" Mark,

I saw your post on the paparazzi dev list, and wanted to make sure you were aware of the pixhawk autopilot.  Unlike the earlier APM 2.5 it has an ARM Cortex M4 processor and some real computing power.  I would really recommend this route over going towards the Lisa/M.

I worked with the Quadshot team to submit an entry into the UAVForge challenge and worked with the Lisa/M and its creator Piotr.  The paparazzi tool chain is really challenging to use, and the support for the PX4/Pixhawk is much better (including windows).

This is just my input from working with both autopilots.

Keep me updated on the transition airframe, it is something we are still very interested in for a number of customer applications.

Thanks,
Bryan Galusha
President
Fighting Walrus"


I am hoping I can get as much support as I have in the past 24 hours throughout the semester to finish this prototype successfully. - Also, I am wondering how soon your Lisa/M will arrive after the order goes through, I am hoping to start tinkering and getting familiar with the interface.

Sincerely,



C1C Mark E Richardson 
CS 13 Bulldawgs
Chief of Safety
USAF Academy




-----Original Message-----
From: [hidden email] [[hidden email]] On Behalf Of David Conger
Sent: Thursday, January 16, 2014 10:04 PM
To: Paparazzi UAV devel list
Subject: Re: [Paparazzi-devel] Quad Tilt Rotor using Lisa/M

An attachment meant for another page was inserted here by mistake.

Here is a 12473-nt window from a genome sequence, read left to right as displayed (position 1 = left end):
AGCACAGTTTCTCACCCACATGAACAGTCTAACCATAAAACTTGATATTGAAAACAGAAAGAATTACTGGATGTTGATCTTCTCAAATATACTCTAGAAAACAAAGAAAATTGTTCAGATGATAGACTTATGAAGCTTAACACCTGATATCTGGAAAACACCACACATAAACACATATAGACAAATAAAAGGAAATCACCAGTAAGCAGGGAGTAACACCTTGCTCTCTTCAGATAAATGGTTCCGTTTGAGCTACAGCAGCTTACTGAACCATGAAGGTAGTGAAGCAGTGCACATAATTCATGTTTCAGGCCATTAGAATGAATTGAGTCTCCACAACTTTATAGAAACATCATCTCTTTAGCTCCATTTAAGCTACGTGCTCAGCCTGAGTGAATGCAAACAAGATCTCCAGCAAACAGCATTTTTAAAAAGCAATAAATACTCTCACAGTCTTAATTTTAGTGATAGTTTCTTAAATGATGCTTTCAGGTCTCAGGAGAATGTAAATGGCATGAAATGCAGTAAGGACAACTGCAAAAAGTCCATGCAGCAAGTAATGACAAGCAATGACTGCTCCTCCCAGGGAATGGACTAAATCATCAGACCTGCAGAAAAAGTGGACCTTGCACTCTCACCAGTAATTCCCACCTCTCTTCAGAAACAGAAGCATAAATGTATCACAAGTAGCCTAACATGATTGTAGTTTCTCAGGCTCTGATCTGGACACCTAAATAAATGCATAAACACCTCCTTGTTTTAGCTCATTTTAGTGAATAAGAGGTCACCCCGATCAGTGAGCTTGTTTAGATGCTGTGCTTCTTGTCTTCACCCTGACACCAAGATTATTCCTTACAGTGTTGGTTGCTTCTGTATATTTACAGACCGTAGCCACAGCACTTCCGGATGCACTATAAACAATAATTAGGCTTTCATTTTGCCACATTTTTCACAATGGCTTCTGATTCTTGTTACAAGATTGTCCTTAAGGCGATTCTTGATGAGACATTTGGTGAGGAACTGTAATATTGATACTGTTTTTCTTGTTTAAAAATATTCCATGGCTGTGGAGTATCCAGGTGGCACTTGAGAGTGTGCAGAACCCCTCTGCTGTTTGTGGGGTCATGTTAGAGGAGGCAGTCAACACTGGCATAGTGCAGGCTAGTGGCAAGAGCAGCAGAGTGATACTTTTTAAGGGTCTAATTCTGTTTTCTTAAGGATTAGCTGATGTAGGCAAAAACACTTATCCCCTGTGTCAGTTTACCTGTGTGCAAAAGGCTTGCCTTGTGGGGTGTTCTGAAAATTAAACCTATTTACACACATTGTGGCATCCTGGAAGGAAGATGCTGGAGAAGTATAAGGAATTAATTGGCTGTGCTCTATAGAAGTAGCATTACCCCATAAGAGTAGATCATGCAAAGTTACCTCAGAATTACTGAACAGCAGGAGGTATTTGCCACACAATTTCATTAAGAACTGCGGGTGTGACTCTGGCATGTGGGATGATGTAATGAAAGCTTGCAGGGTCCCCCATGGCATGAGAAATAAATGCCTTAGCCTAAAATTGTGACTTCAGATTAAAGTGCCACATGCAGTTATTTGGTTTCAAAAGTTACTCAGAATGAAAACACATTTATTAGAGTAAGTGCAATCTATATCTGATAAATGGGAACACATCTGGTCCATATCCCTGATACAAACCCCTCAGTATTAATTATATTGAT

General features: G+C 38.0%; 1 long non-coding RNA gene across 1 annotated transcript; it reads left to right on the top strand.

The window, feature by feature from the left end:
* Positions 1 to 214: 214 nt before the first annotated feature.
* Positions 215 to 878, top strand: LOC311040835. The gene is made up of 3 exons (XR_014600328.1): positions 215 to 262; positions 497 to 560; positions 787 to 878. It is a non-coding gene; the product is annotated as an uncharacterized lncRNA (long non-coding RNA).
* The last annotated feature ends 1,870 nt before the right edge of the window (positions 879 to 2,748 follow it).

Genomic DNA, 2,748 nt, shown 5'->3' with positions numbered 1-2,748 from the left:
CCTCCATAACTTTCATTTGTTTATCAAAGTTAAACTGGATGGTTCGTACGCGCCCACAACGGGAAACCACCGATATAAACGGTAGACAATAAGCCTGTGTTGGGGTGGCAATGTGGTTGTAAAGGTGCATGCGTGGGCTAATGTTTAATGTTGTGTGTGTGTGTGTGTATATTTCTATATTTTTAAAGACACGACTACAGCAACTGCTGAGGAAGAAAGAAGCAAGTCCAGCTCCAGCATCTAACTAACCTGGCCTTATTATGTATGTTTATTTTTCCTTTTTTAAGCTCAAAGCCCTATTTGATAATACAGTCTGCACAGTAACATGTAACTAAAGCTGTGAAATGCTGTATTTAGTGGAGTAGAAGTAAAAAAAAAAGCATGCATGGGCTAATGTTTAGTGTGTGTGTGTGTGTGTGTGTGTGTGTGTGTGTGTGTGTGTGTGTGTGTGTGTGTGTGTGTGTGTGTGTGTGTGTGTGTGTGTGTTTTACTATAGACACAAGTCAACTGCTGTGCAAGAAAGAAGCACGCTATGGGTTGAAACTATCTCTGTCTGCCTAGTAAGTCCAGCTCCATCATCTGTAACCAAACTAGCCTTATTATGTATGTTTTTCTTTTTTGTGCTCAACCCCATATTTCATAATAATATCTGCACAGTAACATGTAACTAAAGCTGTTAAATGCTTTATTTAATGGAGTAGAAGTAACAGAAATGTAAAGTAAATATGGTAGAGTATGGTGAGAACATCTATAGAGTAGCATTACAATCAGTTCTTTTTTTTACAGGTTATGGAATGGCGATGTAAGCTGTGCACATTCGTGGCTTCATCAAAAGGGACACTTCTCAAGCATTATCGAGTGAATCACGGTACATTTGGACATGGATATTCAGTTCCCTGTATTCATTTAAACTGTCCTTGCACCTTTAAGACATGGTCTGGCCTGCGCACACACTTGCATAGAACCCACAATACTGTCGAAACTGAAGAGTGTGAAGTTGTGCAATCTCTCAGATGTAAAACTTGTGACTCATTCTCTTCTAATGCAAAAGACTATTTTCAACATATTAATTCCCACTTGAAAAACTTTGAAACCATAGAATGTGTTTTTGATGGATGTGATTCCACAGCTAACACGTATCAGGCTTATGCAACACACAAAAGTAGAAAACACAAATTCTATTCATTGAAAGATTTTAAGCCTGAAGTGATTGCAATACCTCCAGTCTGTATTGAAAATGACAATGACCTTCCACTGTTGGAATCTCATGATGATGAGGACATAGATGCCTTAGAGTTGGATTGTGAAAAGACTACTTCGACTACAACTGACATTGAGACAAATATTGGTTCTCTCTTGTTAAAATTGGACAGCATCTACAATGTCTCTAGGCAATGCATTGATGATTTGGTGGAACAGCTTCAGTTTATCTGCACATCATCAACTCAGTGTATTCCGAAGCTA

Hey Mark,

Have you see this: http://www.youtube.com/watch?v=Z7XgRK7pMoU

Transitioning platform code is written and tested in Paparazzi already. Note the landings of the winged body (Quadshot) as it nears landing it switches to hover and lands. The wind was howling that day (I was there)...easily 20+ MPH.

What makes Paparazzi the one to use is the maturity and depth of the code. The real world is not still air and perfect conditions.
Paparazzi excels in real world conditions and very imperfect weather.

PixHawk, my opinion is it's new hardware and untested. That project measures itself primarily in business terms of units made and sold not successful flights or missions and competitions won. Granted they are extremely successful in business terms but I have yet to see success measured in real world missions or competitions. They are very aggressive marketers and are very good at selling their project so I'm not surprised you were contacted after posting here. They also have many members subscribed to this email list.

Paparazzi is used by quite a lot of people actually. It is a very mature, open and growing community. They are all just quietly doing academics or research projects very much like yours not sales or marketing. There are even several commercial platforms with Paparazzi under the hood. A few Govt projects using Paparazzi based systems.
There are Paparazzi drones flying for more than 7 years in the Arctic and Antarctic regions doing atmospheric research. These are not people planning but real, complex missions like yours successfully flying.